Length of show and songs performed aside, I still enjoyed the performance immensely. It was the best Modest Mouse concert I’ve ever attended. It was also one of the best sets I’ve seen at Red Rocks this season. The expanded line-up really added something to the stage that was missing before. Isaac’s vocals came through clear and the volume was turned up the entire time. And again, it was at Red Rocks on nice night…and it really doesn’t get any better than that.
The actual headliners, Brand New, took the stage after a 45-minute intermission; an intermission that just added to the frustration of the Modest Mouse fans. There was a chill to the air and the wind had picked up a bit, but the band had the advantage of darkness. Their light show was obviously superior to anything Brock and crew could have offered earlier in the night. The five-piece band also consisted of dual-drummers, but the main focal point was Jesse Lacey. Standing in front of a floral mic stand, with his guitar hung low, he kicked things off with “Sink” and “Gasoline” from Daisy, while trading clean and screamed vocals with Vincent Accardi.
My assumption that the crowd was predominately there for Modest Mouse turned out to be a false one. Considering myself a casual fan of Brand New, I realized quickly that I was in the minority. I have nothing against their blend of alternative rock meets pop punk with an emo twist, but it has never been my poison of choice. And as much as I enjoyed The Devil and God Are Raging Inside Me when it was released, I’d be lying if I said I recognized anything beyond “Jesus” and “Degausser”. My ignorance was drowned out by the madness of the crowd though. Men and women and boys and girls were absolutely losing their shit! Every song an anthem; every verse a rallying cry; every word an arrow to the heart. Honestly, I found their whole style a little too formulaic, but the impact they had on their fans was mind-blowing.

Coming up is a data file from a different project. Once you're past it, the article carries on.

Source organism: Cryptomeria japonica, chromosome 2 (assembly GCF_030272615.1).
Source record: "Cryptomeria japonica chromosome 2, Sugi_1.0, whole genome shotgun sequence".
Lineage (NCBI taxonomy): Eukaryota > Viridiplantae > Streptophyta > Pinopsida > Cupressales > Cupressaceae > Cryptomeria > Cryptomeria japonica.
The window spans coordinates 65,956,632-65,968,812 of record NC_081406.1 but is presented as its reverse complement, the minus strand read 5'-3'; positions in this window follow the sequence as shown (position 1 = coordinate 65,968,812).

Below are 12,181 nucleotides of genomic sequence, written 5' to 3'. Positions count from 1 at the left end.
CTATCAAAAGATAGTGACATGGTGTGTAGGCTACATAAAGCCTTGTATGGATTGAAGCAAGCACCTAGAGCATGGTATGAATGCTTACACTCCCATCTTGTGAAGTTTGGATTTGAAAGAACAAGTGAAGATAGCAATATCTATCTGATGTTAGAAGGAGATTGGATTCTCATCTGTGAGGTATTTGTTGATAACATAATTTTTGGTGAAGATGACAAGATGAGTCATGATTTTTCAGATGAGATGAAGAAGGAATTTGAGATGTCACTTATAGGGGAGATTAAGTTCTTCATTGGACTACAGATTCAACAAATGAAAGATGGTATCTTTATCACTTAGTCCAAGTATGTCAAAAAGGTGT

After a 70-minute main set, the band came out for an encore. Addressing rumors of an imminent break-up, Lacey spoke on some of the things he’d like to do before the end comes. Two of those things were “play Red Rocks” and “play with Modest Mouse.” Having achieved both, as well as captured the hearts and minds of a rabid fanbase, who can say what the future holds. Will “Mene” and “I Am a Nightmare” end up on an album? Will “You Won’t Know” end up being the last song Brand New ever performs in Colorado? Those questions would remain unanswered, but that didn’t stop Brand New and their audience from using the night like there would be no tomorrow.
Ocean Breathes Salty
What People Are Made Of
Lampshades on Fire
Fire It Up
Shit in Your Cut
This Devil’s Workday
The Best Room
Tiny Cities Made of Ashes
The Archers Bows Have Broken
Sic Transit Gloria… Glory Fades
I Will Play My Game Beneath the Spin Light
Okay I Believe You, but My Tommy Gun Don’t
The Quiet Things That No One Ever Knows
Limousine (MS Rebridge)
At the Bottom
Play Crack the Sky
I Am a Nightmare
You Won’t Know